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Interactive map shows most NYC sidewalks aren’t wide enough for social distancing

Shaye Weaver
Written by
Shaye Weaver

If you've had to zig-zag across streets to avoid coming into close contact with others, you're not alone—most city streets aren't wide enough to properly social distance, according to a new map created by Brooklyn urban planner Meli Harvey.

Harvey, a 32-year-old Brooklyn resident, gathered information from the city's planimetric sidewalk dataset to create the map, which you can access at Now, you can actually see which sidewalks are better to avoid during this period of social distancing.

The map shows the city's grids and streets, block by block, as different colors. Hovering over a given sidewalk tells you how wide it is and whether you can safely distance yourself by six feet there—blue lines mean there should be enough space, and red means it's just too narrow. There's a lot of red.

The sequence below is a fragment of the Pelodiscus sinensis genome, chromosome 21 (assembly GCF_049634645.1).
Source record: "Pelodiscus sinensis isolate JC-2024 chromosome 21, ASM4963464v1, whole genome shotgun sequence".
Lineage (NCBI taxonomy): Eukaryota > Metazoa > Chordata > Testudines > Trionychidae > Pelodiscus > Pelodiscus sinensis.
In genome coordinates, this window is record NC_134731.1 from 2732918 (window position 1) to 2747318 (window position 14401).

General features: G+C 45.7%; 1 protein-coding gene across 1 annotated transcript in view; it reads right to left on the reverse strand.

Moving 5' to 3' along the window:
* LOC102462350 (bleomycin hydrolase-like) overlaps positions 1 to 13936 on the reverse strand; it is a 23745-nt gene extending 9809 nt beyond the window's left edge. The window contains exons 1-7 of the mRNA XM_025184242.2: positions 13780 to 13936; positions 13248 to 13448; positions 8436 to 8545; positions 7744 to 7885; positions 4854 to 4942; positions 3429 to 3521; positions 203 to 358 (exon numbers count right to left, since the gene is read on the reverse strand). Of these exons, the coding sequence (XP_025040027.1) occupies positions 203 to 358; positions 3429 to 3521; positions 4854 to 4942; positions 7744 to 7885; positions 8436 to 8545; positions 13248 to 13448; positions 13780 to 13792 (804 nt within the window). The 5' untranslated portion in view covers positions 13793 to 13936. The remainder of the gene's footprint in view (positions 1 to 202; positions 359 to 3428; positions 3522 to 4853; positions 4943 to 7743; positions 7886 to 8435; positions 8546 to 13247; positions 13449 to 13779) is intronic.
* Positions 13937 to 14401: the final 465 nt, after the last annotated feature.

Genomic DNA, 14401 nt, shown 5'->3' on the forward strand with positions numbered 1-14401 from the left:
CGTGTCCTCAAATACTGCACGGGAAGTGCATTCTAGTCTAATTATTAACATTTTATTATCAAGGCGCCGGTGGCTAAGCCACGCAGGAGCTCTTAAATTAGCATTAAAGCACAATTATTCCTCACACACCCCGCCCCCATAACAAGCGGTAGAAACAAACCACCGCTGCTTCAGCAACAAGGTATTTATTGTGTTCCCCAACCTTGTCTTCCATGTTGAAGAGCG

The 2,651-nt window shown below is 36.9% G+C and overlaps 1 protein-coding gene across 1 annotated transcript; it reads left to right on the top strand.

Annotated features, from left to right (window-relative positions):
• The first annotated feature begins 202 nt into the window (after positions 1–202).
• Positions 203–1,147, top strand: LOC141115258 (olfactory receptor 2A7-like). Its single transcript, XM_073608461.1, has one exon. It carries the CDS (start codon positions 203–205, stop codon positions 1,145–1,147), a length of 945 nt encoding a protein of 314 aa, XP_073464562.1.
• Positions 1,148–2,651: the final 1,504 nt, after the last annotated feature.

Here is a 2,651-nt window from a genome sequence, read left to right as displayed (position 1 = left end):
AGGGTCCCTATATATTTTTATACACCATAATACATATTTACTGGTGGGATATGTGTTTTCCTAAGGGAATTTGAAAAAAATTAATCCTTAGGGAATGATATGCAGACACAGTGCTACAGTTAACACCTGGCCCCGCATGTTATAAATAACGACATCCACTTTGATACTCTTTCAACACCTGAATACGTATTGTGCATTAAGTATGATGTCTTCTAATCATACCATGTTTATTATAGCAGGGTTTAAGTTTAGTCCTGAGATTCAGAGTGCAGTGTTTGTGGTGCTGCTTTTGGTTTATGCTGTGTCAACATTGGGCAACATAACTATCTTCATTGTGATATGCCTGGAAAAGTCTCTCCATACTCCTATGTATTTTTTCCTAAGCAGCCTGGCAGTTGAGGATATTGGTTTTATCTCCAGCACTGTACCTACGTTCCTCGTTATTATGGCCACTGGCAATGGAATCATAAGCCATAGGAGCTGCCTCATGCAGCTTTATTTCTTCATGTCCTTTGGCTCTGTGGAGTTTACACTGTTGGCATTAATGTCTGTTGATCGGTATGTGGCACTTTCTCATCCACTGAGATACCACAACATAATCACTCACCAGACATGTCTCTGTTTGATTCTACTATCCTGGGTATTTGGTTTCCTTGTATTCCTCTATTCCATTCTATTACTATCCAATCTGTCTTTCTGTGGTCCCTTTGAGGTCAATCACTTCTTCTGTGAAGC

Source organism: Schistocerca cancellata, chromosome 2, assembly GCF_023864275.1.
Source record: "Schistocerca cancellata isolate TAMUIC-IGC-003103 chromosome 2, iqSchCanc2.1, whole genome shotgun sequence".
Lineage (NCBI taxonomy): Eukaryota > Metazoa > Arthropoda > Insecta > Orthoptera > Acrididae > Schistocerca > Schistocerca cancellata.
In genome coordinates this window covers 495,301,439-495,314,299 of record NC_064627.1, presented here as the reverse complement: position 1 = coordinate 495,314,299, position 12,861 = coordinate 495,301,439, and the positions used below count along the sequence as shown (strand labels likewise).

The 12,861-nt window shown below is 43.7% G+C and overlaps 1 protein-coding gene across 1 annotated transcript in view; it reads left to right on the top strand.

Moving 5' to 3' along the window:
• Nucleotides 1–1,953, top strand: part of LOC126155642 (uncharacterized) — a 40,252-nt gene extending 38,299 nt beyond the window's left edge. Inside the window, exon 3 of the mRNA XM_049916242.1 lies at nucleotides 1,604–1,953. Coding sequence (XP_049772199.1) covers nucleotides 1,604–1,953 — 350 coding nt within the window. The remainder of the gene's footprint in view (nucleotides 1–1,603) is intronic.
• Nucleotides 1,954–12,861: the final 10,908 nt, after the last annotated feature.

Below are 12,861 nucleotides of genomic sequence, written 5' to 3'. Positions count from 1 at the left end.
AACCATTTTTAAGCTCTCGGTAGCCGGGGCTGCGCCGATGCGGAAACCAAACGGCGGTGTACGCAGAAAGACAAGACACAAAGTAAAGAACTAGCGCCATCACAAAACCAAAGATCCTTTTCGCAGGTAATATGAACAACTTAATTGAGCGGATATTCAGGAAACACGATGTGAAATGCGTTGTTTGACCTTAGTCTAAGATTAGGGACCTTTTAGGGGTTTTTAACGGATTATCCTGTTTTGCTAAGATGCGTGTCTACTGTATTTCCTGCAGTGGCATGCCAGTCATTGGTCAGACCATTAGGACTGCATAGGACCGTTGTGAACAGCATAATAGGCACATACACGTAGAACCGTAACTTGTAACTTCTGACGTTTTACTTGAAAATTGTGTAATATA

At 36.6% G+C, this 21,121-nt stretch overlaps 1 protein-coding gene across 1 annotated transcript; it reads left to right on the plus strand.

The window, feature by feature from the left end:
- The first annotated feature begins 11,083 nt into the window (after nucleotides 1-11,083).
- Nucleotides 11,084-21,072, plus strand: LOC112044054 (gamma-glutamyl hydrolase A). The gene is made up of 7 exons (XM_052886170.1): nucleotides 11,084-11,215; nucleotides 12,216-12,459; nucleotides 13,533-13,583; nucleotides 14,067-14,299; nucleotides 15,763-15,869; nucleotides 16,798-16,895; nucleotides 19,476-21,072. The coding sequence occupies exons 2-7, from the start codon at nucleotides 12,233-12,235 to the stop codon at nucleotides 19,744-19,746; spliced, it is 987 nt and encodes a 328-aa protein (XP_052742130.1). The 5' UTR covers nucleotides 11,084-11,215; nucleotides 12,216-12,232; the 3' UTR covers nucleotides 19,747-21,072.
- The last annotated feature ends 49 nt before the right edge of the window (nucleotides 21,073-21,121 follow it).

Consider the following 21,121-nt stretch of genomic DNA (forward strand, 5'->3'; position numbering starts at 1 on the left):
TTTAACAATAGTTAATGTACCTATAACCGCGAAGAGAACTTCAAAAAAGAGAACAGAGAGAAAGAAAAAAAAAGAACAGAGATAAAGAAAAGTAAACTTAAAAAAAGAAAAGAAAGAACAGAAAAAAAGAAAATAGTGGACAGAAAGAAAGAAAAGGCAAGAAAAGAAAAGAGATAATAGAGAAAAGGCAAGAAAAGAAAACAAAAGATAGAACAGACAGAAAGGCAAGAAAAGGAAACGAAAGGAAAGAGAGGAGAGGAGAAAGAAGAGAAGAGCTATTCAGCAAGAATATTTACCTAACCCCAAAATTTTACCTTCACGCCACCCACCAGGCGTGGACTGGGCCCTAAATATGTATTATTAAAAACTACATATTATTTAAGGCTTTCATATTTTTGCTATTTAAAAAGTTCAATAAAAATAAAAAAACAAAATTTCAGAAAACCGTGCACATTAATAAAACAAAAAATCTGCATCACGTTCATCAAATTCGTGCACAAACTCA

Notably, there's tons of red all over Dyker Heights, Flatbush, Astoria, Downtown Manhattan, the West Village and the Lower East Side.

This is important information, especially since the fine for not social distancing is $1,000 and the number of confirmed cases is at nearly 135,000 in New York City.

"When the pandemic hit, all of the sudden the rules that governed how people interact in public space we're turned upside down," Harvey tells us. "Everyone became hyper-aware about how qualities of the street impacted their ability to maintain social distance. I wanted to document one factor that plays an important role in determining the ease at which someone can socially distance on the street."

To do this, she had to determine how to measure the sidewalks with what little information the city has published about sidewalks.

"I hope this map can contribute to the conversation around how we use public space, and where street closures might be an appropriate measure," she says. "However, pandemic aside, I hope people will think more about how our public spaces create our experiences as pedestrians. The map serves as a artifact of how the planning practices of the last centuries have impacted our pedestrian landscapes."

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